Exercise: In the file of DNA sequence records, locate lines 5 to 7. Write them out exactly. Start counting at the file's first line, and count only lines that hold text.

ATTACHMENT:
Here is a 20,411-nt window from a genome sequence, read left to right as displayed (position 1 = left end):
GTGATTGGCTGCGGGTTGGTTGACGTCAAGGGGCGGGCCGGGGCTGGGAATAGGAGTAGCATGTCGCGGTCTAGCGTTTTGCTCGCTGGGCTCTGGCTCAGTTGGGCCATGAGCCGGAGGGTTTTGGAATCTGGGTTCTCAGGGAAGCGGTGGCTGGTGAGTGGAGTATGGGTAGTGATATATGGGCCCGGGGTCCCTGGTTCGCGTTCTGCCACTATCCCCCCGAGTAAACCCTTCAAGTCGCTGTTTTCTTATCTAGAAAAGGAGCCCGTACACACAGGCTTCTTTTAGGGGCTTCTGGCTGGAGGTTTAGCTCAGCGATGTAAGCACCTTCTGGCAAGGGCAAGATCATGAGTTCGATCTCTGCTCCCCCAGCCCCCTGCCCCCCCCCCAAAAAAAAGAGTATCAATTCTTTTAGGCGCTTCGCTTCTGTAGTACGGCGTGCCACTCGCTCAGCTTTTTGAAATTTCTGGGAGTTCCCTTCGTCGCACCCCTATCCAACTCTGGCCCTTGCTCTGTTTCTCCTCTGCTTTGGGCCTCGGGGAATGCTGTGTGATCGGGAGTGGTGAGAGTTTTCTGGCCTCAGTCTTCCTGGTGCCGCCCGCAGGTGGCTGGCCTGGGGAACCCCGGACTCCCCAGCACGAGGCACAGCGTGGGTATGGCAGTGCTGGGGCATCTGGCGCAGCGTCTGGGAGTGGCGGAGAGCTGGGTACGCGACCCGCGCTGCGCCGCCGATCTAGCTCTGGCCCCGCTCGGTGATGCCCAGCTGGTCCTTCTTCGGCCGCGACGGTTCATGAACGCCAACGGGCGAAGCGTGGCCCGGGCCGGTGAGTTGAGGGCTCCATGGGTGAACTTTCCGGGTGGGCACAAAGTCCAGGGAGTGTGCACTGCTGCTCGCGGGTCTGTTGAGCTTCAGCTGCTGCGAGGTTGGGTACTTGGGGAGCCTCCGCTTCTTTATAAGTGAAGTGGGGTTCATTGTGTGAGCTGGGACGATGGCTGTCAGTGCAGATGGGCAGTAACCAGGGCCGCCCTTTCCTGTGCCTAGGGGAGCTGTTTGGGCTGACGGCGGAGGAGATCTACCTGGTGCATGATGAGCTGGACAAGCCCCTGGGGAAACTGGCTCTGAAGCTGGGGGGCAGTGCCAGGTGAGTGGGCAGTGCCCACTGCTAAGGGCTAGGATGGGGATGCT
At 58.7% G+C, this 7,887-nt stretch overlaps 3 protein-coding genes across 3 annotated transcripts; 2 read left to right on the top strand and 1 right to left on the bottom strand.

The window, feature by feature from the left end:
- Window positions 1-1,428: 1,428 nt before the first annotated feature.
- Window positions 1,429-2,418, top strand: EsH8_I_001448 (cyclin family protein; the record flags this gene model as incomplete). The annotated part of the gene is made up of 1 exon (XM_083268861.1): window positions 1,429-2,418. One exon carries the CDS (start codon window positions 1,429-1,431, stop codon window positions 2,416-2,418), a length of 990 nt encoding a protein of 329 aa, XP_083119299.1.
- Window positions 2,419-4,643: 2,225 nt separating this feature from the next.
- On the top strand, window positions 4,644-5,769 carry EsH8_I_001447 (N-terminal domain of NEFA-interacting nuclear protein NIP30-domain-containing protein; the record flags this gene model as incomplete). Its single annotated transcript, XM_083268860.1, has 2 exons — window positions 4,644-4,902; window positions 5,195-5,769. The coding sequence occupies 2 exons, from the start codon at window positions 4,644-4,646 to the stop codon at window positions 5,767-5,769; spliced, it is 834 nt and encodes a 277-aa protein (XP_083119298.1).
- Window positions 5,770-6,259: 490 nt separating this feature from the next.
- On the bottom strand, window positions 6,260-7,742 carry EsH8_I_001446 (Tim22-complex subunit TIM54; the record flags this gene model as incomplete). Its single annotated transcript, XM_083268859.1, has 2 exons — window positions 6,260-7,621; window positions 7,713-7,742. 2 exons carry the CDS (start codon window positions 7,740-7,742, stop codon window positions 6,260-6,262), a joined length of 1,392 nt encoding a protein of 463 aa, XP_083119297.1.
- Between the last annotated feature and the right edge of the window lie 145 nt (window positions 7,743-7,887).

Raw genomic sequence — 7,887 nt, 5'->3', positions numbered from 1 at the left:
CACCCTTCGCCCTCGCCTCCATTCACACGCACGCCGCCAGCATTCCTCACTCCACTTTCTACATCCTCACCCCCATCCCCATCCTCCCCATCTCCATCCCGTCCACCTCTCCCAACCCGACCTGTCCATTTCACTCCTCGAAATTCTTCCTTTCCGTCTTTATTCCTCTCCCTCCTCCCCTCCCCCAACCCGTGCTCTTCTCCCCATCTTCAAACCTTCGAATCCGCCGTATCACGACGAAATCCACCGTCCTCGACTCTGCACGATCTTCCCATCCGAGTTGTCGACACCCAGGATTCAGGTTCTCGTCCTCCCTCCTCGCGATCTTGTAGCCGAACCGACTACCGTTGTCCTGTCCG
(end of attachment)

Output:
- Window positions 1-1,428: 1,428 nt before the first annotated feature.
- Window positions 1,429-2,418, top strand: EsH8_I_001448 (cyclin family protein; the record flags this gene model as incomplete). The annotated part of the gene is made up of 1 exon (XM_083268861.1): window positions 1,429-2,418. One exon carries the CDS (start codon window positions 1,429-1,431, stop codon window positions 2,416-2,418), a length of 990 nt encoding a protein of 329 aa, XP_083119299.1.
- Window positions 2,419-4,643: 2,225 nt separating this feature from the next.